When I walked home that night, after a street movie in Maru, with a friend. When it was dark and we had the long road from Indra Chowk to Ason and then from Ason to Jyatha, all over to ourselves. When it was silent. When it was far away from the usual hurdle of a market place. I felt belonged. Listening to his story, I felt home. Because each house we passed had a soul. There were noises coming from the rooms inside the chowks with dark galli. The noise of TV running, children crying, mothers shouting, fathers laughing.
The big square in the middle of Ason was empty. But you could hear the breathing of people who had gone home after a long day of business. The shops with wooden doors were closed. But you could smell the masalas, the dried fishes and the rice grains they stored inside. Although the houses with intricate windows and detailed walls were standing still, you could feel life in them.
Today, as I stood over a slightly more crowded Ason, a chill ran through my soul. Few of the shops were closed. And unlike that night, the houses weren’t beaming under the moonlight. It was still bright day when I decided to go to Ason to check out the shops. The houses, now felt empty, stripped off their soul. The windows were opened and you could see a dark room inside. The shops were shut down but this time, you couldn’t smell anything but terror. The chowks are now silent. The TV has been unplugged. The family has moved somewhere else, most probably, the big community of tent in Tundikhel. The houses are standing still, but their walls have cracked and wooden beams have broken down.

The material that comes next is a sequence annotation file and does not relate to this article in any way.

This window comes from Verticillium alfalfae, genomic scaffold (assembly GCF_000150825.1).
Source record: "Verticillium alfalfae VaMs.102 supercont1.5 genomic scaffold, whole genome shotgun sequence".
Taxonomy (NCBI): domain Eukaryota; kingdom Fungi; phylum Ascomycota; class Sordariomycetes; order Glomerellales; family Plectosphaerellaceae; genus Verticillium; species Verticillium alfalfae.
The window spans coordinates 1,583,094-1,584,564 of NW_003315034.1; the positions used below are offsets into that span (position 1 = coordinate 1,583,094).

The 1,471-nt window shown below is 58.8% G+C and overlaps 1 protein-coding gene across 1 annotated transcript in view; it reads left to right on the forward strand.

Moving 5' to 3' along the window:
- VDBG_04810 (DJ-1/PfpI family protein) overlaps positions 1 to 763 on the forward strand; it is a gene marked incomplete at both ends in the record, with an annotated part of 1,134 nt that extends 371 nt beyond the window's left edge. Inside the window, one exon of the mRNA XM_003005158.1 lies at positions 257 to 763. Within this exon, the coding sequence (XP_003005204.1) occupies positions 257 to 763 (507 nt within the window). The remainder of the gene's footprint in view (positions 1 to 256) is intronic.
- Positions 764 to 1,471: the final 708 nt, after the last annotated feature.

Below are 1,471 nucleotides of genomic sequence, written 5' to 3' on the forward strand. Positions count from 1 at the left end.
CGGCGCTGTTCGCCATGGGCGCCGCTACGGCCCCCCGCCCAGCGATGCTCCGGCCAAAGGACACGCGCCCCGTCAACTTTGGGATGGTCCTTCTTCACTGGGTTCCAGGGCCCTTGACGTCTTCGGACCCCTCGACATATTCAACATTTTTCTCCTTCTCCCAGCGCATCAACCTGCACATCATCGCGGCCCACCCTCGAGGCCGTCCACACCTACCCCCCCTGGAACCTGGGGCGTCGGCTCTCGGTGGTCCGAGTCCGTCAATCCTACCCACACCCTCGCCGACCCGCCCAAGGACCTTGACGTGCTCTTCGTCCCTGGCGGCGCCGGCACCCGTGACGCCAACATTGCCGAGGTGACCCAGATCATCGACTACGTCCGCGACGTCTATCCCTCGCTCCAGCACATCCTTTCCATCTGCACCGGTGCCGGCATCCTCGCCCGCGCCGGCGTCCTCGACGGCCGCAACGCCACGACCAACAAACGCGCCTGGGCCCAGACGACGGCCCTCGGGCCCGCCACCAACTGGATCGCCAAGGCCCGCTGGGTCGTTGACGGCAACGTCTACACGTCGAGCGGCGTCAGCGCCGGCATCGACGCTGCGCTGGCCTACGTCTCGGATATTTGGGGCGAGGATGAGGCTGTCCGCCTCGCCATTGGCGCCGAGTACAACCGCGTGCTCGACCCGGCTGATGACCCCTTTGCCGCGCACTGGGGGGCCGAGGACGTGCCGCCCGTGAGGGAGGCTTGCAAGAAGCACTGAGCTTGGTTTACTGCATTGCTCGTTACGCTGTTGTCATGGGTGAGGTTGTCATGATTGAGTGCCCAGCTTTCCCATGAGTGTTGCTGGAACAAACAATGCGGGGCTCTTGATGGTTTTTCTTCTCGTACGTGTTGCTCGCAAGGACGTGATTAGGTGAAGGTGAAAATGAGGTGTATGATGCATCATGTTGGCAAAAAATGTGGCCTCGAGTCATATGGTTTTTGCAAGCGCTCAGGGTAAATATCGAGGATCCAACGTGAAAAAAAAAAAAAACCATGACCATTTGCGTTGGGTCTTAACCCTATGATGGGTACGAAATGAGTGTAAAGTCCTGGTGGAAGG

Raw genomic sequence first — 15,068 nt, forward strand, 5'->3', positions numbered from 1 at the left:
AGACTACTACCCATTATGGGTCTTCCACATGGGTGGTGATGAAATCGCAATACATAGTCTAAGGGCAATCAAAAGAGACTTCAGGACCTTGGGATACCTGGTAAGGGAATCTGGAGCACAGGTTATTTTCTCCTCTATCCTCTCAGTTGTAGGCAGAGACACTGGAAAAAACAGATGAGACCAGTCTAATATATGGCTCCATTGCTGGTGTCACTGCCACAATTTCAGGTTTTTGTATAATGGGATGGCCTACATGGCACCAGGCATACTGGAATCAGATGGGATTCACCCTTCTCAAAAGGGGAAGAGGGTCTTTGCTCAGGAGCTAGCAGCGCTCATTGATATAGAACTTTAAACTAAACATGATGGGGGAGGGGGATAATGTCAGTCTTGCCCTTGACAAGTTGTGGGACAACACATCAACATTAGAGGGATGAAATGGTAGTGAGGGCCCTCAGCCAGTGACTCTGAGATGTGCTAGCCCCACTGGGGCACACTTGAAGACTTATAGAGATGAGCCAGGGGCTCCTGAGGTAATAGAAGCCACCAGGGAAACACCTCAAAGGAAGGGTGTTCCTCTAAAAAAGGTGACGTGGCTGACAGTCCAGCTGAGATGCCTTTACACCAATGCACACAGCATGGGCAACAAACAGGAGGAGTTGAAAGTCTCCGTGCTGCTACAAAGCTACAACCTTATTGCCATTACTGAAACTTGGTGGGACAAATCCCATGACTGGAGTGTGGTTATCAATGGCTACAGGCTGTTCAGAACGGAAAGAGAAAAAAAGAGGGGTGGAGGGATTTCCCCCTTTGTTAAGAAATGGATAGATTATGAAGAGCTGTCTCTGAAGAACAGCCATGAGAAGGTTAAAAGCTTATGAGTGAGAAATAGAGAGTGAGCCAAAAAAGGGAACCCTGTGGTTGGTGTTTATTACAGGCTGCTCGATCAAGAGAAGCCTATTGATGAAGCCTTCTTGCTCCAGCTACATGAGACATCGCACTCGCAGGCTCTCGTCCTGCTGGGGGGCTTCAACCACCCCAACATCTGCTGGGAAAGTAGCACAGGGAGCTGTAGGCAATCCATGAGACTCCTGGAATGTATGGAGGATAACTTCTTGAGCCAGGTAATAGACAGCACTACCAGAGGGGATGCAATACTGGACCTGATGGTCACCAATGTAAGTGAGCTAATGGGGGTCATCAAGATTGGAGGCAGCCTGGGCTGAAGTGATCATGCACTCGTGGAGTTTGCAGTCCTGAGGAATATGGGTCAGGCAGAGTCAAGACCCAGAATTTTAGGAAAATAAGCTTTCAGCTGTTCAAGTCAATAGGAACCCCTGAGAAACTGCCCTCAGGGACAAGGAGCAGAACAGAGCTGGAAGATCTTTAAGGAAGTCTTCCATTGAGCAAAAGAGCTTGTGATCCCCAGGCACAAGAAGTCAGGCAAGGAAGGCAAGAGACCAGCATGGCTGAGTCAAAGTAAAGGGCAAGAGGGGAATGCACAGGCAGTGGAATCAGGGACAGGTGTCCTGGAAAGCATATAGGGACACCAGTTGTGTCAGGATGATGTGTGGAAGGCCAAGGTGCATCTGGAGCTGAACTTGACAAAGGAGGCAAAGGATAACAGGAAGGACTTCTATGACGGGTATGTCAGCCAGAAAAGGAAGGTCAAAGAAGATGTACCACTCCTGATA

While during other times, I would get scared to barge into an unknown chowk in fear of invading privacy, I was scared today to do the same in fear of the building collapsing.
The earthquake took many things from us. Family and friends. Homes. Heritage sites. And our favorite gallies and chowks and houses that reminded why Kathmandu was still beautiful, despite the chaos in the first place.